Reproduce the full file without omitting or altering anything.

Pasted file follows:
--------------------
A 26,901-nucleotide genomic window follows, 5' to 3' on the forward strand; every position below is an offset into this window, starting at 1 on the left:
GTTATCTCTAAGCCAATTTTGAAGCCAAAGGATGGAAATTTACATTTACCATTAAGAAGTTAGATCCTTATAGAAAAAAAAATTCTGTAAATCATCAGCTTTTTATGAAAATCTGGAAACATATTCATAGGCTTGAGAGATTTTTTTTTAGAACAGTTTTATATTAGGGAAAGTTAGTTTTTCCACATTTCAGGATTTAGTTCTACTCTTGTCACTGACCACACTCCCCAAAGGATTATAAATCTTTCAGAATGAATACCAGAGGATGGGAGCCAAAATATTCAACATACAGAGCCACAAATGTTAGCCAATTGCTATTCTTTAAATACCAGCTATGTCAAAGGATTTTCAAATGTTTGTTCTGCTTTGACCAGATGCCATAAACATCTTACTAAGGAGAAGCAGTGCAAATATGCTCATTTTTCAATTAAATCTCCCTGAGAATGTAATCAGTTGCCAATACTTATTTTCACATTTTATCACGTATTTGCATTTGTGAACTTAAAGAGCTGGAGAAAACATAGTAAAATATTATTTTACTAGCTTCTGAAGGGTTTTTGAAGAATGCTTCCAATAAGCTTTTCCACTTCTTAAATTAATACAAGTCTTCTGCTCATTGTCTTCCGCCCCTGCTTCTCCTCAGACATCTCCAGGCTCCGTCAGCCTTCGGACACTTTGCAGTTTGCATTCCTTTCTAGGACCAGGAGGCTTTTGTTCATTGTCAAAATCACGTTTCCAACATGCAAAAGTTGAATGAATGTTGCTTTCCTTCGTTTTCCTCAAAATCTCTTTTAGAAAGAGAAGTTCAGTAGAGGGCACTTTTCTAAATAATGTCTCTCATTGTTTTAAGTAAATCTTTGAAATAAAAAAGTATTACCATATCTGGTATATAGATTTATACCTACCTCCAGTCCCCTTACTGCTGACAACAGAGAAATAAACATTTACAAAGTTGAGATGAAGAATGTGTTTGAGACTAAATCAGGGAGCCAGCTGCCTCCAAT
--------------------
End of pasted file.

A 26,901-nucleotide genomic window follows, 5' to 3' on the forward strand; every position below is an offset into this window, starting at 1 on the left:
GTTATCTCTAAGCCAATTTTGAAGCCAAAGGATGGAAATTTACATTTACCATTAAGAAGTTAGATCCTTATAGAAAAAAAAATTCTGTAAATCATCAGCTTTTTATGAAAATCTGGAAACATATTCATAGGCTTGAGAGATTTTTTTTTAGAACAGTTTTATATTAGGGAAAGTTAGTTTTTCCACATTTCAGGATTTAGTTCTACTCTTGTCACTGACCACACTCCCCAAAGGATTATAAATCTTTCAGAATGAATACCAGAGGATGGGAGCCAAAATATTCAACATACAGAGCCACAAATGTTAGCCAATTGCTATTCTTTAAATACCAGCTATGTCAAAGGATTTTCAAATGTTTGTTCTGCTTTGACCAGATGCCATAAACATCTTACTAAGGAGAAGCAGTGCAAATATGCTCATTTTTCAATTAAATCTCCCTGAGAATGTAATCAGTTGCCAATACTTATTTTCACATTTTATCACGTATTTGCATTTGTGAACTTAAAGAGCTGGAGAAAACATAGTAAAATATTATTTTACTAGCTTCTGAAGGGTTTTTGAAGAATGCTTCCAATAAGCTTTTCCACTTCTTAAATTAATACAAGTCTTCTGCTCATTGTCTTCCGCCCCTGCTTCTCCTCAGACATCTCCAGGCTCCGTCAGCCTTCGGACACTTTGCAGTTTGCATTCCTTTCTAGGACCAGGAGGCTTTTGTTCATTGTCAAAATCACGTTTCCAACATGCAAAAGTTGAATGAATGTTGCTTTCCTTCGTTTTCCTCAAAATCTCTTTTAGAAAGAGAAGTTCAGTAGAGGGCACTTTTCTAAATAATGTCTCTCATTGTTTTAAGTAAATCTTTGAAATAAAAAAGTATTACCATATCTGGTATATAGATTTATACCTACCTCCAGTCCCCTTACTGCTGACAACAGAGAAATAAACATTTACAAAGTTGAGATGAAGAATGTGTTTGAGACTAAATCAGGGAGCCAGCTGCCTCCAAT